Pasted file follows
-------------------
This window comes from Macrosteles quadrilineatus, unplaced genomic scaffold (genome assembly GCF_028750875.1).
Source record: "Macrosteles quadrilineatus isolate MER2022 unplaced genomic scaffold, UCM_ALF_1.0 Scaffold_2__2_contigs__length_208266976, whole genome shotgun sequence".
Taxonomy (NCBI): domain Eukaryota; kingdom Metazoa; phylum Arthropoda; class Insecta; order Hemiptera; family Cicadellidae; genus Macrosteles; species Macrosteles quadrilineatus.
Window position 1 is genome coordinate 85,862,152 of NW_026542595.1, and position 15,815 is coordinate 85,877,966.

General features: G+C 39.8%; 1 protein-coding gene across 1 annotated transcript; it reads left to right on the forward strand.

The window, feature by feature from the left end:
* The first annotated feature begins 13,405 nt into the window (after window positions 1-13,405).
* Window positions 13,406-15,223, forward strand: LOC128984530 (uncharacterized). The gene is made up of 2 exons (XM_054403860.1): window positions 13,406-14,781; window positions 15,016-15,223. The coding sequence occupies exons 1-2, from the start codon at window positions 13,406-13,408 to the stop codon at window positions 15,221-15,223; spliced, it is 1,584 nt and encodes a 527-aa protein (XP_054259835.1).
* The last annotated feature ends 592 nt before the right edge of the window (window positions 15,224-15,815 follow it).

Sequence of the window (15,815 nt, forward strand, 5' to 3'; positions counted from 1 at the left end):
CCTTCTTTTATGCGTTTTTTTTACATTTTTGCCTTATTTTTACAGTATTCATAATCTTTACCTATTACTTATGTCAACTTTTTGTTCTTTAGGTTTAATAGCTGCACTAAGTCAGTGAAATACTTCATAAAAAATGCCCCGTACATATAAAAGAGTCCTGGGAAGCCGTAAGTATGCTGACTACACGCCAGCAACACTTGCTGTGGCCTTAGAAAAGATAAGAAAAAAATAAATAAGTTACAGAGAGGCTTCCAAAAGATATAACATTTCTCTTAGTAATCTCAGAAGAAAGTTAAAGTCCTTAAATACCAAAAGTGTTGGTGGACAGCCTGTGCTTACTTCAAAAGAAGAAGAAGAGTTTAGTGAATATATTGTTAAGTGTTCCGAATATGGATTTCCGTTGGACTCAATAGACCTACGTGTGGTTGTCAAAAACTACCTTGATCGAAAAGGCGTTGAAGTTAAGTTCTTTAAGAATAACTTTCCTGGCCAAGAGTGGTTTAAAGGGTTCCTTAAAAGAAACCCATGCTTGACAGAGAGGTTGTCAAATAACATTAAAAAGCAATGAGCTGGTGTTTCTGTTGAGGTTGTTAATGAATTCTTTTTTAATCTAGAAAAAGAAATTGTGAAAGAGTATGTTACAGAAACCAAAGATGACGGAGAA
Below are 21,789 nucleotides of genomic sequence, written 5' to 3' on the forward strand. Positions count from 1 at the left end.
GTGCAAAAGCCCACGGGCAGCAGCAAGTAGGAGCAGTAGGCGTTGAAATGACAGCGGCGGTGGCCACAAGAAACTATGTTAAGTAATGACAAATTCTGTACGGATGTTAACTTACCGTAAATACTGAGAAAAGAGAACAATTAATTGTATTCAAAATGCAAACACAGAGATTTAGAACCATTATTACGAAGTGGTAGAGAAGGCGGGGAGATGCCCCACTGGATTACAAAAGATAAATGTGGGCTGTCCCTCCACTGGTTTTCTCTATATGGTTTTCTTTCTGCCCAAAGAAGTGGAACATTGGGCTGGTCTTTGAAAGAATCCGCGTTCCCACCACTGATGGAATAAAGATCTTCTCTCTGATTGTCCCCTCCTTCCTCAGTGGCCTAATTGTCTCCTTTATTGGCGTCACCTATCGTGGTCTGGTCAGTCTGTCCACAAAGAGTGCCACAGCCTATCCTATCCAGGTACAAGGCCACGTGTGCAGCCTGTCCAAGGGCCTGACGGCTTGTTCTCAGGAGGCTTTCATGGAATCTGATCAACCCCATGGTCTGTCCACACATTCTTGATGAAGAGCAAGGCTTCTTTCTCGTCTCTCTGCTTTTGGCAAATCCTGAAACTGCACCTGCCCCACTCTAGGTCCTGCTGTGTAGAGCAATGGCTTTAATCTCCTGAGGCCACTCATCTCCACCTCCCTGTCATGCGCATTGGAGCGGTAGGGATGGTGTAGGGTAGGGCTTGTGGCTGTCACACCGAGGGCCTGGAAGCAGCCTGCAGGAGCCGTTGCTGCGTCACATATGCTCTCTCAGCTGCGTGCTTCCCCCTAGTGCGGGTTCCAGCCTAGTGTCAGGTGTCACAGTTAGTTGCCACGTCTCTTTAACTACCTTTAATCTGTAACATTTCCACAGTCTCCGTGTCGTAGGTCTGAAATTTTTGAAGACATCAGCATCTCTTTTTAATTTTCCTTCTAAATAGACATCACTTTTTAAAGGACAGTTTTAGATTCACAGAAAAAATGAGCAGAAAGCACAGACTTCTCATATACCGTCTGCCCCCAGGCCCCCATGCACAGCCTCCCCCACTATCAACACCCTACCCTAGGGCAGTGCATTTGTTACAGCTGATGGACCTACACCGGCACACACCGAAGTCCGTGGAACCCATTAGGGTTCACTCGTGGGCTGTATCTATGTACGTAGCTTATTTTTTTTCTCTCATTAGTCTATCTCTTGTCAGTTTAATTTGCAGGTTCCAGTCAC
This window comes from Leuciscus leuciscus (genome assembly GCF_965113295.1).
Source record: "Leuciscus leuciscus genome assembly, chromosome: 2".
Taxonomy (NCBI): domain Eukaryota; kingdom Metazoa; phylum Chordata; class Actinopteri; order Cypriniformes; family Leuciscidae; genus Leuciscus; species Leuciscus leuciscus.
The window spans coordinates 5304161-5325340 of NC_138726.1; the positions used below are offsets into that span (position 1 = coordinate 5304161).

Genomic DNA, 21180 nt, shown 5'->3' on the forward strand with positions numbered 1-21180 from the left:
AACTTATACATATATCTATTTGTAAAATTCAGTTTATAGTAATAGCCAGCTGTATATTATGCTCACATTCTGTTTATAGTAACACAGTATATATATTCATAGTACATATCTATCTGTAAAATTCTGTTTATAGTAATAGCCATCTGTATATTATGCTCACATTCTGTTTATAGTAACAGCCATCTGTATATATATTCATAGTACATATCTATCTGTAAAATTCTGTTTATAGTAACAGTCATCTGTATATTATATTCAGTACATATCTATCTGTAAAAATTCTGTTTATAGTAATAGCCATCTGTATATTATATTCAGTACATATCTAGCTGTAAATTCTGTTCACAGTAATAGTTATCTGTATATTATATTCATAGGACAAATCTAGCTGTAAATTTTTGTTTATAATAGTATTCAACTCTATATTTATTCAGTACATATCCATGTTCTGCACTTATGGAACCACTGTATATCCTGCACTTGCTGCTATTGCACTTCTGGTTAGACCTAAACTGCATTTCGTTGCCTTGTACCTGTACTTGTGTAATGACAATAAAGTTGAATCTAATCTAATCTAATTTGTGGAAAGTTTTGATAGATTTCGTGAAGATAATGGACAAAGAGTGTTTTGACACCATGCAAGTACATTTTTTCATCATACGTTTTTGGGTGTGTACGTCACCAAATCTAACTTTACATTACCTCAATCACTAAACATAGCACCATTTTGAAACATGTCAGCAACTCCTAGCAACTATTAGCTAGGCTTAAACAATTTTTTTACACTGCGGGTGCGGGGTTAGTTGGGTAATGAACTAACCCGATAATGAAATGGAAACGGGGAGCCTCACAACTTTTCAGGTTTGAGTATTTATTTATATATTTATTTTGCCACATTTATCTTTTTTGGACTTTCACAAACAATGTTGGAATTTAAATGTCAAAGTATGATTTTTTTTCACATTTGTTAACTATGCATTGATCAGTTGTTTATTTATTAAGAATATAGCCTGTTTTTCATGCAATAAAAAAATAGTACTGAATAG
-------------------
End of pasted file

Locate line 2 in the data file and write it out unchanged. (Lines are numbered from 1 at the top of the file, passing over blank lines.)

Source record: "Macrosteles quadrilineatus isolate MER2022 unplaced genomic scaffold, UCM_ALF_1.0 Scaffold_2__2_contigs__length_208266976, whole genome shotgun sequence".